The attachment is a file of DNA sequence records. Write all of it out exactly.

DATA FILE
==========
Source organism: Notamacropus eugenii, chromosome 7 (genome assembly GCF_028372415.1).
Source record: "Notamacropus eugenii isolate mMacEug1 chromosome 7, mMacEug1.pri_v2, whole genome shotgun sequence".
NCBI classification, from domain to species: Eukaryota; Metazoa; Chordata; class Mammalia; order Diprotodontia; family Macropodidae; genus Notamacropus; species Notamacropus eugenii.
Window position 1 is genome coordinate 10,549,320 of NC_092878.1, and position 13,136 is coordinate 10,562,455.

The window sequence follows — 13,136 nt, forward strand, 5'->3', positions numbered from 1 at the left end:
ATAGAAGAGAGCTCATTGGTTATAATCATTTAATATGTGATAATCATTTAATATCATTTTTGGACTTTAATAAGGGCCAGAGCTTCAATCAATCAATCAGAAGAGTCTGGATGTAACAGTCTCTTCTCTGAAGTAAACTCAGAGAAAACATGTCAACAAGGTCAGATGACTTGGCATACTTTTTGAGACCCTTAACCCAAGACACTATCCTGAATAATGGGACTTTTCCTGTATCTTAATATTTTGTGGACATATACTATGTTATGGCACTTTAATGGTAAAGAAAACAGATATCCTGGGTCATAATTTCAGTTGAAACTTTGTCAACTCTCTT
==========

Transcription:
Source organism: Notamacropus eugenii, chromosome 7 (genome assembly GCF_028372415.1).
Source record: "Notamacropus eugenii isolate mMacEug1 chromosome 7, mMacEug1.pri_v2, whole genome shotgun sequence".
NCBI classification, from domain to species: Eukaryota; Metazoa; Chordata; class Mammalia; order Diprotodontia; family Macropodidae; genus Notamacropus; species Notamacropus eugenii.
Window position 1 is genome coordinate 10,549,320 of NC_092878.1, and position 13,136 is coordinate 10,562,455.

The window sequence follows — 13,136 nt, forward strand, 5'->3', positions numbered from 1 at the left end:
ATAGAAGAGAGCTCATTGGTTATAATCATTTAATATGTGATAATCATTTAATATCATTTTTGGACTTTAATAAGGGCCAGAGCTTCAATCAATCAATCAGAAGAGTCTGGATGTAACAGTCTCTTCTCTGAAGTAAACTCAGAGAAAACATGTCAACAAGGTCAGATGACTTGGCATACTTTTTGAGACCCTTAACCCAAGACACTATCCTGAATAATGGGACTTTTCCTGTATCTTAATATTTTGTGGACATATACTATGTTATGGCACTTTAATGGTAAAGAAAACAGATATCCTGGGTCATAATTTCAGTTGAAACTTTGTCAACTCTCTT